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For all the days of Boel there was peace on the banks of the Menkal River. From season to season the harvests never failed, and the flocks multiplied to fulfill the needs of all the Roshites. In the midst of this bounty Boel founded the city of Akamar on the shores of the bay where the River Menkal flowed into the Great Sea.

In time Boel begat a son named Mered. When Mered was of age he began to learn the writings in the White Scroll. Boel told his son the presence of the Ark of the Covenant was all that stayed the Roshites from dwindling in unbelief.

After many happy years there came a time when Boel grew so old as to fall into ill health. He told his son to gather the people together outside of the city so he could formally announce what he had already done in practice. For Mered already held the authority of high priest and God had accepted him on the most recent Day of Atonement. It re- mained only to declare Mered the chieftain of the people.

Near the head of the valley of the Menkal a large hay farm was select- ed, and a tower was built a number of cubits up the north wall of the valley. The people arranged themselves around the twoer in tents, with each family separated one from another. The door of each tent faced the twoer so they could stay in their tent yet still hear the words of Boel, which was to be delivered one phrase at a time by a yang among the B'nei Elohim named Azrael. This yang could repeat the words of Boel with great power, such that all the people could hear them.

Through the voice of Azrael, Boel spoke of his life in service to the people, and how he even labored with his own hands that the people would not be unduly burdened with taxes. Yet, said Boel, he did not bring this up to boast, only to affirm that he has really been in the service of God. Boel said he served God simply by serving his fellow human beings.

Boel also said if he, their chieftain and high priest, labored to serve the people, then the people ought to be inspired by that example and labor to serve one another. And if he, their earthly chieftain, merited any thanks from the people, how much more did God, their di- vine chieftain, merit much greater thanks from them.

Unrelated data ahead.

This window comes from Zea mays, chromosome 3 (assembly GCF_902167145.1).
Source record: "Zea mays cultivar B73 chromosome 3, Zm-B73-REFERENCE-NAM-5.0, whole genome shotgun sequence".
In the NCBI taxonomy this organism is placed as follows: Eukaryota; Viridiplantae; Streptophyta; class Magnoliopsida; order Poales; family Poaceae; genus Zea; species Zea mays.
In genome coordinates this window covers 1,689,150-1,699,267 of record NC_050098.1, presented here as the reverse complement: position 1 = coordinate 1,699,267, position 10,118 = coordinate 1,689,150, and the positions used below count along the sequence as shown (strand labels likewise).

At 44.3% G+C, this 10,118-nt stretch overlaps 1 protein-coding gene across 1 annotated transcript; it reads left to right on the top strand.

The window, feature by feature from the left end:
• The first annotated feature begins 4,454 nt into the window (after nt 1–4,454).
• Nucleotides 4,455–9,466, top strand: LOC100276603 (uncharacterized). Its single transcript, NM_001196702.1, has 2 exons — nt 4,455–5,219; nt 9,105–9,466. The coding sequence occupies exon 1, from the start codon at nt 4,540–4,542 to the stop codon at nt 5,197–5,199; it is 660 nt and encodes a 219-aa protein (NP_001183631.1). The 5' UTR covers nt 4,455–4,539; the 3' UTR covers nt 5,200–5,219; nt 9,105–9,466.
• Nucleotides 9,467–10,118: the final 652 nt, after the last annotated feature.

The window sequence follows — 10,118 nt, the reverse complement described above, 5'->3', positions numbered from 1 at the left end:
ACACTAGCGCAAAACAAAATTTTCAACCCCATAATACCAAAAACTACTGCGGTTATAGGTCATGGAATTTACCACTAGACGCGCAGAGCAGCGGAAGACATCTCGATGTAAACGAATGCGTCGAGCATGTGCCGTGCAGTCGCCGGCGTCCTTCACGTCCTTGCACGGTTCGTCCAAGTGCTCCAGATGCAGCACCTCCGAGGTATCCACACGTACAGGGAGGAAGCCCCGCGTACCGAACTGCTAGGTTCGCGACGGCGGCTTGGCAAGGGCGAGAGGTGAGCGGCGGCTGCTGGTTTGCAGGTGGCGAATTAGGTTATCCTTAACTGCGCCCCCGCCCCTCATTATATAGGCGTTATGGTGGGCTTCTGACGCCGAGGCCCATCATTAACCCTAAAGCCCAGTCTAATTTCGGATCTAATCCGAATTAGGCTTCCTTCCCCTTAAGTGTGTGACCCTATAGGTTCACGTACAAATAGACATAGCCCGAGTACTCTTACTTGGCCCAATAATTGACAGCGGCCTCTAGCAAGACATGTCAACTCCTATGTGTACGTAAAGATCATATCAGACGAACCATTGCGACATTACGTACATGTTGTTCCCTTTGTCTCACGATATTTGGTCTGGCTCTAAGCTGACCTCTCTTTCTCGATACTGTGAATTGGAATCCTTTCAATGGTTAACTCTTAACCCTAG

Yet, Boel said, even if the people served God with all their power, they would still remain, quite frankly, unprofitable servants, because God literaly caused them to exist from instant to instant. So the only thing God really required from them in return for keeping them alive was for them to simply keep his covenant.

Boel told the people he could no longer be their high priest nor their chieftain because he was very close to going the way of all flesh. Indeed, it was only by the power of God that he was able to stand on the tower platform and speak to them without collapsing. He declared that his son Mered was to be the high priest and ruler over them.

Boel died soon after making this speech and slept with his fathers. And Boel did what was right in the sight of God for all of his days.

As chieftain, Mered commanded that a group of Roshites soldiers should return to the settlement of Shedal near Eliath Wood to seek out the Benjaminites who had remained behind when the Remnant was first divid- ed. But the company, led by Captain Peresh, soon learned the Benjemi- nites had grown mighty over the intervening years, and they still re- membered when Abidan came seeking tribute. The force commanded by Peresh was summarily turned away by the Benjaminite chieftain named Parnach.

Then Peresh rode with his men north to the upper reaches of the river Menkal only to discover the Benjaminites had built a second city there called Glenah, and there Chief Hammuel also remembered, through oral history, how Abidan came seeking to subjugate them. He also turned away Peresh and his whole force. Then Peresh departed, to ride down the vale of the Menkal. In Akamar he gave his report to Chief Mered.

Hearing all the words of Peresh, Mered saw how it had been a mistake to unite the office of high priest with the office of chieftain as Rosh had done in the days when the Remnant wandered Eliath Wood. With his last act as chieftain Mered established a system of elected magis- trates to rule the land of Menkal and to judge the people in their day-to-day affairs. Higher magistrates could overrule lower magis- trates, but the Chief Magistrate could himself be impeached by a coun- cil of lower magistrates.

The people of Menkal valley gathered to cast their votes and a Juda- hite named Neriah became the first elected chief magistrate of the Roshites. But Mered remained high priest and made yearly intercession with God for all the children of Israel in Haaretz.

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Strangers In Paradise